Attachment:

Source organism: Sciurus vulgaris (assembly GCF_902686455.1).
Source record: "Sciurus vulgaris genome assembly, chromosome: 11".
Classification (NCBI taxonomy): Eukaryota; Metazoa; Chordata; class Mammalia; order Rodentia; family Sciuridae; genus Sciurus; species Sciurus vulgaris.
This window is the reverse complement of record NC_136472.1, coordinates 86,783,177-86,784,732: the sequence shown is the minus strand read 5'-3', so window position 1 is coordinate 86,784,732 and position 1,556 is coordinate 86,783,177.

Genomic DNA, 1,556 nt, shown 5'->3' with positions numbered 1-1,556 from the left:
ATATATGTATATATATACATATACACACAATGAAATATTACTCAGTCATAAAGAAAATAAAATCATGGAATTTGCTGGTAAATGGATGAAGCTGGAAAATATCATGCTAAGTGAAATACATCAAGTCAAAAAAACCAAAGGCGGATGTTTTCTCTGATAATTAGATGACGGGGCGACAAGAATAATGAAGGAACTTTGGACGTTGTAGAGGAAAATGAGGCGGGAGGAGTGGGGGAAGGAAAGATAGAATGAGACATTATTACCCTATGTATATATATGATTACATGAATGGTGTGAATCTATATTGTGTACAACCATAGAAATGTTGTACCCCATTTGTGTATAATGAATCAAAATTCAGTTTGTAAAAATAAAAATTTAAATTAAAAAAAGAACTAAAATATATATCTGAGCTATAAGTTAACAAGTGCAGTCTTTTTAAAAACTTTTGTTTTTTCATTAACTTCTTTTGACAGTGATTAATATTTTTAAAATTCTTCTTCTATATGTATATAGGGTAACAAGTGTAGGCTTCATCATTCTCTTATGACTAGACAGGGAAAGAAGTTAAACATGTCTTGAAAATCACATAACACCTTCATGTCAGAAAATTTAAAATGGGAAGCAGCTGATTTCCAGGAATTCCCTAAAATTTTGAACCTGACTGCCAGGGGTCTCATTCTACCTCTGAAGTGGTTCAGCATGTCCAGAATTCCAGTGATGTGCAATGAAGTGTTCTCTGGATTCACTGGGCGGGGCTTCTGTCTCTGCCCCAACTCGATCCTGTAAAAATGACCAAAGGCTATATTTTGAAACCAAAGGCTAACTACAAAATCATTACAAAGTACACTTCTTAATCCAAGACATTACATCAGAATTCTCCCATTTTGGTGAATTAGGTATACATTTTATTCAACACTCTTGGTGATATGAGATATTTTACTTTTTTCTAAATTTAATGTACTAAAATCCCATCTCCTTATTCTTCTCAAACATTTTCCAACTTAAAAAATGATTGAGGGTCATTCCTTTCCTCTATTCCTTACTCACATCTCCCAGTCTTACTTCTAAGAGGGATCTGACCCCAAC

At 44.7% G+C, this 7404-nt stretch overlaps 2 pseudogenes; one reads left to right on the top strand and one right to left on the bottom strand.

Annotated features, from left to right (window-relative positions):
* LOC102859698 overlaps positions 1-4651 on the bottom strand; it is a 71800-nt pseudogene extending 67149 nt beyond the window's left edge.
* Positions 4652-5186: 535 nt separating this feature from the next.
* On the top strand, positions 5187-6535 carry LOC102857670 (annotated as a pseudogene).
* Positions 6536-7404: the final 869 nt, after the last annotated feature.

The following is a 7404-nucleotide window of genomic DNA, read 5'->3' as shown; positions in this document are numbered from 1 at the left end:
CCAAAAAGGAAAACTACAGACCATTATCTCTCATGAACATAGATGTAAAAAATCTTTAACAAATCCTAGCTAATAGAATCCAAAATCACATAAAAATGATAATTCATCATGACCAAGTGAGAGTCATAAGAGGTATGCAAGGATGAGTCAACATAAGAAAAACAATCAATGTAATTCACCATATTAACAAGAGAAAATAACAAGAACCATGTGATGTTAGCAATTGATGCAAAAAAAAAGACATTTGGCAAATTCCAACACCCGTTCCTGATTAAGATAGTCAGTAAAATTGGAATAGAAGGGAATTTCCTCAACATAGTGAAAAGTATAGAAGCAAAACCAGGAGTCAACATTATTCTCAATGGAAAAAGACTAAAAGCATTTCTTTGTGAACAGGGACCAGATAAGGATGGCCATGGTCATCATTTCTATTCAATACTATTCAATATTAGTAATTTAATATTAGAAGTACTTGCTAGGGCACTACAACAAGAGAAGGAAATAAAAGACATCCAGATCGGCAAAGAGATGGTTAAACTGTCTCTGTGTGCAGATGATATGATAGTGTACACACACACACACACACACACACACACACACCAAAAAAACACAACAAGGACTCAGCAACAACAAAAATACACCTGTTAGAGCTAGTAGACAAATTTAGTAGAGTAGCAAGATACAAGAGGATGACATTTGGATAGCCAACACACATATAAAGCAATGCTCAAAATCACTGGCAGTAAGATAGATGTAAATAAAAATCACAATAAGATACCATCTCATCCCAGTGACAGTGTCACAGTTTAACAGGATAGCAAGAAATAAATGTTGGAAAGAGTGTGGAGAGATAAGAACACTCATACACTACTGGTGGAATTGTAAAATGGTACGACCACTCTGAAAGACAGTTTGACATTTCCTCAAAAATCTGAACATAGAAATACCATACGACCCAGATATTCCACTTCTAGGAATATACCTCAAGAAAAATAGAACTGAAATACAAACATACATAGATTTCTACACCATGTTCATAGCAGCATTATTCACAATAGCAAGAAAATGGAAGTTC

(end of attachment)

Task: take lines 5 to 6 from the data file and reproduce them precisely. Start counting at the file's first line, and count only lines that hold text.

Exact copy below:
Genomic DNA, 1,556 nt, shown 5'->3' with positions numbered 1-1,556 from the left:
ATATATGTATATATATACATATACACACAATGAAATATTACTCAGTCATAAAGAAAATAAAATCATGGAATTTGCTGGTAAATGGATGAAGCTGGAAAATATCATGCTAAGTGAAATACATCAAGTCAAAAAAACCAAAGGCGGATGTTTTCTCTGATAATTAGATGACGGGGCGACAAGAATAATGAAGGAACTTTGGACGTTGTAGAGGAAAATGAGGCGGGAGGAGTGGGGGAAGGAAAGATAGAATGAGACATTATTACCCTATGTATATATATGATTACATGAATGGTGTGAATCTATATTGTGTACAACCATAGAAATGTTGTACCCCATTTGTGTATAATGAATCAAAATTCAGTTTGTAAAAATAAAAATTTAAATTAAAAAAAGAACTAAAATATATATCTGAGCTATAAGTTAACAAGTGCAGTCTTTTTAAAAACTTTTGTTTTTTCATTAACTTCTTTTGACAGTGATTAATATTTTTAAAATTCTTCTTCTATATGTATATAGGGTAACAAGTGTAGGCTTCATCATTCTCTTATGACTAGACAGGGAAAGAAGTTAAACATGTCTTGAAAATCACATAACACCTTCATGTCAGAAAATTTAAAATGGGAAGCAGCTGATTTCCAGGAATTCCCTAAAATTTTGAACCTGACTGCCAGGGGTCTCATTCTACCTCTGAAGTGGTTCAGCATGTCCAGAATTCCAGTGATGTGCAATGAAGTGTTCTCTGGATTCACTGGGCGGGGCTTCTGTCTCTGCCCCAACTCGATCCTGTAAAAATGACCAAAGGCTATATTTTGAAACCAAAGGCTAACTACAAAATCATTACAAAGTACACTTCTTAATCCAAGACATTACATCAGAATTCTCCCATTTTGGTGAATTAGGTATACATTTTATTCAACACTCTTGGTGATATGAGATATTTTACTTTTTTCTAAATTTAATGTACTAAAATCCCATCTCCTTATTCTTCTCAAACATTTTCCAACTTAAAAAATGATTGAGGGTCATTCCTTTCCTCTATTCCTTACTCACATCTCCCAGTCTTACTTCTAAGAGGGATCTGACCCCAAC